Jan 31st, 2015 by Jake Sher
Steve White, Head of the Police Federation of England and Wales, announced today on BBC Radio 4 that he wants to put a TASER in every front-line officer’s pocket. White is not alone in pursuing the standardization of the TASER in Europe; Italy’s commissioni Giustizia e Affari costituzionali della Camera dei Deputati (commission for Justice and Constitutional Affairs of the Chamber of Deputies) has also recently moved to enact a similar measure into law. TASER International’s website claims that 625,000 of its devices, used by nearly 17,000 agencies in over 100 countries, saving a life from what would otherwise be a lethal use of force by law enforcement every 30 minutes.
While White’s proposal is by no means a cure-all — TASERs can be ineffective in close quarters and Amnesty International has cautioned that they are not as ‘non-lethal’ as the stun gun industry might claim — they can be an effective method for saving lives when police receive training in correctly prioritizing their use. In 2010, for instance, a grand jury in San Mateo, California concluded that TASER devices can be a use of force alternative to the lethal force of a firearm. In doing so, the grand jury noted the Sheriff’s Department modified its policy to require a higher threshold for the deployment and activation of TASER devices by its deputies by placing their priority lower on the ladder than “specialty impact munitions” (e.g. rubber bullets or 12-gauge bean bags), but higher on the ladder than the use of lethal force.
Interpol has received similar guidance. In a report shared with the intergovernmental police organization, the Canadian Police Research Centre (CPRC) noted several medical tests and conclusions conducted in the US, Canada, the UK, and Australia. The study noted that “Definitive research or evidence does not exist that implicates a causal relationship between the use of CEDs and death,” citing “excited delirium” as a more common cause of death from TASERs than cardiac arrest. Additionally, a Nevada study cited by the Centre noted that the TASER is ”well below the level established as ‘safe’ by the federal [U.S.] government and International European standards in approving such devices as electrified cattle fence, and the risk of cardiac complications is low.”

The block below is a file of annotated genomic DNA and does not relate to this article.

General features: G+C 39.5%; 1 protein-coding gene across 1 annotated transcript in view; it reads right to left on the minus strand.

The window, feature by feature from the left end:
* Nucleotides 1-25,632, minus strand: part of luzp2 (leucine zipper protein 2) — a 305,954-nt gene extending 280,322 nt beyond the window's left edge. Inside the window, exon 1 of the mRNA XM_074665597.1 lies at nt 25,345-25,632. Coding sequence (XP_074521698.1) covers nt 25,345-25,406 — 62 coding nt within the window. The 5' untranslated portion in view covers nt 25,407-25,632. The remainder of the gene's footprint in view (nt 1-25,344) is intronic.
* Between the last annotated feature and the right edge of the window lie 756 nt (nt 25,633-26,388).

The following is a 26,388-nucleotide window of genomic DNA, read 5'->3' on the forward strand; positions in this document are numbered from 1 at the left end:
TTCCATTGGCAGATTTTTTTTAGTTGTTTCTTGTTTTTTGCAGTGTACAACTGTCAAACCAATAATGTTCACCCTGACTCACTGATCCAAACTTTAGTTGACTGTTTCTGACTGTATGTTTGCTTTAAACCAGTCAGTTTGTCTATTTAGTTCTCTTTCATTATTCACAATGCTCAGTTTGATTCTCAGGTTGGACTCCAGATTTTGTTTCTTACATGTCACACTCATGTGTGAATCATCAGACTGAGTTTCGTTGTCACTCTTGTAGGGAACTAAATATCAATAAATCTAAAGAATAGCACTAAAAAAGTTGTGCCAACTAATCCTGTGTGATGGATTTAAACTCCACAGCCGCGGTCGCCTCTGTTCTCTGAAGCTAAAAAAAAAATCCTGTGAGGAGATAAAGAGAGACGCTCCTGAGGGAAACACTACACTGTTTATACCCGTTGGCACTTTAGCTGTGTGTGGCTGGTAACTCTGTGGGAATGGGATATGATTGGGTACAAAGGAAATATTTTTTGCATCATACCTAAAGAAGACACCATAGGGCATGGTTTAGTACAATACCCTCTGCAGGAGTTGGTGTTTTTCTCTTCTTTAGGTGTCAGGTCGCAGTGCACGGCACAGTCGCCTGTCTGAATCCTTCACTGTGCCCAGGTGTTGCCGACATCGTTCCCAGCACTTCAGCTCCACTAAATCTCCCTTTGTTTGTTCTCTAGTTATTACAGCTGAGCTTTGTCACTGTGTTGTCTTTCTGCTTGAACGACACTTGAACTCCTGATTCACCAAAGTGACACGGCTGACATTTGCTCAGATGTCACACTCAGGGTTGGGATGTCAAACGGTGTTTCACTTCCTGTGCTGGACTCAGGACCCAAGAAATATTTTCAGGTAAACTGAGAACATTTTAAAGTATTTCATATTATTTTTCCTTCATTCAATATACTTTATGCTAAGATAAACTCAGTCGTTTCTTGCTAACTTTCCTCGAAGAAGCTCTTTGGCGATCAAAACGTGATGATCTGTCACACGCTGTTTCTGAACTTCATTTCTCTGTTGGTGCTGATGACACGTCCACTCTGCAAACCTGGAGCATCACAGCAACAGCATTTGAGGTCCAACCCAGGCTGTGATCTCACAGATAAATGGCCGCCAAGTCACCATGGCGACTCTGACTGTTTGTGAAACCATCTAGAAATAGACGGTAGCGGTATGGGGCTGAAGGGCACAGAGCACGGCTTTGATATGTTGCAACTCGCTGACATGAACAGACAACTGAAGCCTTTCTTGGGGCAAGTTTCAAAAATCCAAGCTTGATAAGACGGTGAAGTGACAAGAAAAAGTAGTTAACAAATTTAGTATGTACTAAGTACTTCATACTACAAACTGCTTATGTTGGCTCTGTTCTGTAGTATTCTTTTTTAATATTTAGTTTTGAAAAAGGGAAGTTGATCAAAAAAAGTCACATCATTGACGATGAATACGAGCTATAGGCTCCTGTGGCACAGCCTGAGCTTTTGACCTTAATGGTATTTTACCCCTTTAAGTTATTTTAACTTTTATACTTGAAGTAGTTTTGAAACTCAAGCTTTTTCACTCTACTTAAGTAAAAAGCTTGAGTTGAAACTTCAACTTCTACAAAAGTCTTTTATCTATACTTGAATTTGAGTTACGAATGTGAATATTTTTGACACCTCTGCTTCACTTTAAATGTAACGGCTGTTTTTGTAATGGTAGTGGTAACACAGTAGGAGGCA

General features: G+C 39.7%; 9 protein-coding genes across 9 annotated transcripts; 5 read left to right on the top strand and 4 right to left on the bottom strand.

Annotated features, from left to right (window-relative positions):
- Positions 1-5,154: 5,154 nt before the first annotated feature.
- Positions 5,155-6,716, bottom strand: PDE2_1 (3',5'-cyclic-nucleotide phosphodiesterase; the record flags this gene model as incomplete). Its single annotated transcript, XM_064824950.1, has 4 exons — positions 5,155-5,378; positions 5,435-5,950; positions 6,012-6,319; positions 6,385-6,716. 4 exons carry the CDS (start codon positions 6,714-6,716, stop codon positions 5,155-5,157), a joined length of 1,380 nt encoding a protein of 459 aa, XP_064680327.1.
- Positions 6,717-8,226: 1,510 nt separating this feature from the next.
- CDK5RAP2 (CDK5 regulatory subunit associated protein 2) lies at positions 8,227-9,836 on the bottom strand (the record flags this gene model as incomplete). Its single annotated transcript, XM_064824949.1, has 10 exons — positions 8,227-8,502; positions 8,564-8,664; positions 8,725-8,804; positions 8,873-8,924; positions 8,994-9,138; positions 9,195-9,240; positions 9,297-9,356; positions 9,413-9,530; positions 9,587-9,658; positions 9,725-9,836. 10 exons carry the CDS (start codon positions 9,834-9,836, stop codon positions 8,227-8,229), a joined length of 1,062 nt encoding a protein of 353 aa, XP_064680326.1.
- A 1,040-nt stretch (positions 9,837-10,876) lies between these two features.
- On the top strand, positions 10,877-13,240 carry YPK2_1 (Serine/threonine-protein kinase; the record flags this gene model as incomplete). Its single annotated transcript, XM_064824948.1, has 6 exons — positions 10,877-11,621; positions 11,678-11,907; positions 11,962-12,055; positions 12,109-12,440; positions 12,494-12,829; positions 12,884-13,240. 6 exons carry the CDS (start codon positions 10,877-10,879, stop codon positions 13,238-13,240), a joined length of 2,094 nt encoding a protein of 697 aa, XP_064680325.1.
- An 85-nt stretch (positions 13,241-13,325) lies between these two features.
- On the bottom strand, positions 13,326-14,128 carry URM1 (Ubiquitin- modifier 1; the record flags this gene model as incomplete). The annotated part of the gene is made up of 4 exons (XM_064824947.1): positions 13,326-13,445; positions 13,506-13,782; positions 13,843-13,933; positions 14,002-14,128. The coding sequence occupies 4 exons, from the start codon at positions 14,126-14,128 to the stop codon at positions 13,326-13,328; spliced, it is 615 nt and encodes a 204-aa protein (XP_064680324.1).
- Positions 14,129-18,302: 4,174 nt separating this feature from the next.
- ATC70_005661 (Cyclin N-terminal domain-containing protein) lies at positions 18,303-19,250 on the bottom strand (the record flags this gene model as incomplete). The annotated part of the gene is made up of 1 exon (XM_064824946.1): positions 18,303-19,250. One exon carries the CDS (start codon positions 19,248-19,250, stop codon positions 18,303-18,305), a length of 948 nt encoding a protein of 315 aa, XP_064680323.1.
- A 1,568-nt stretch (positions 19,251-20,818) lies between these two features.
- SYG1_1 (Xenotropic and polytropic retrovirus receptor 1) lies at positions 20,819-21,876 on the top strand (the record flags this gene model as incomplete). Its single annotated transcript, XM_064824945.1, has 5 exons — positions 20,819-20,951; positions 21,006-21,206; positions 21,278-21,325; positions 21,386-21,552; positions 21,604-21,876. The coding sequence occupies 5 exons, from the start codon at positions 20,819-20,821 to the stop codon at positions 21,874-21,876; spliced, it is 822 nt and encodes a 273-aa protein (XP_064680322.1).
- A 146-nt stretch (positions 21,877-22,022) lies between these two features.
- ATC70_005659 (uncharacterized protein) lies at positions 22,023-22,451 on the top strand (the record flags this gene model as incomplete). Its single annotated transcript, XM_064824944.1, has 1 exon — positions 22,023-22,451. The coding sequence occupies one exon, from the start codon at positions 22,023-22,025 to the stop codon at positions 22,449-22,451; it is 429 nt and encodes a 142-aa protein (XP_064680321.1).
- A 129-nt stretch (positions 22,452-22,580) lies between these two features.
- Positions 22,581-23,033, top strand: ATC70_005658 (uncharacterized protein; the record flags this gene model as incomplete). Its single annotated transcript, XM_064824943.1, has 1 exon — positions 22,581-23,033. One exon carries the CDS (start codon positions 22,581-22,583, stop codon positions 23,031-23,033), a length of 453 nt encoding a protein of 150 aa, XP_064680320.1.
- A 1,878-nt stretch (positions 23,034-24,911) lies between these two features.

In an interview with the Huffington Post in December of 2014, Rick Smith, the CEO of TASER International, suggested that TASER devices could have saved lives in recent police activity that resulted in the deaths of Michael Brown in Ferguson, Missouri and Eric Garner in Staten Island, New York:
[Ferguson] would have been the perfect situation for a Taser. Now, I can’t go back and say that [Officer Wilson] would have used it. I wasn’t there. But, big, unarmed, aggressive people, that’s the number one use case for Taser devices. We want to get a Taser on every cop’s belt so that they have every option to use before they have to go to a gun.
Should there be an international mandate to require the use of TASER and other non-lethal devices prior to the use of lethal force by police? Are TASERs an effective method for controlling out-of-control arrestees and suspects, as TASER International and some international law enforcement bodies have suggested? Share your thoughts in the comments below.
‘Tasers for all front-line officers’ – Police Federation, BBC News (Jan. 31, 2015).
Decreto stadi, primo sì per la pistola elettrica alla polizia, palermomania.it (Sept. 30, 2014) (title – roughly translated: ”Decree for stages, yes for first electric gun to police”)
Times Police Have Used TASER CEWs in the Field, TASER International (last visited January 31, 2015).
Police Taser use more than doubles – Home Office, BBC News (Sept. 10, 2013).
Tasers – potentially lethal and easy to abuse, Amnesty International (Dec. 16, 2008).
TASERS: Standardizing to Save Lives and Reduce Injuries, San Mateo, Calif. Grand Jury Findings (2011).
Dave Young, Specialty Impact Munitions: design purpose and effect, correctionsone.com (Feb. 19, 2008).
Drazen Manojlovic et al., Technical Report TR-01-2006: Review of Conducted Energy Devices, Canadian Police Research Centre (Aug. 22, 2005) (publishing the findings, made for the Canadian Association of Chiefs of Police, on Interpol’s website).
Natalie Pace, Could Tasers and Cameras Have Saved the Life of Michael Brown? Huffington Post (Dec. 5, 2014).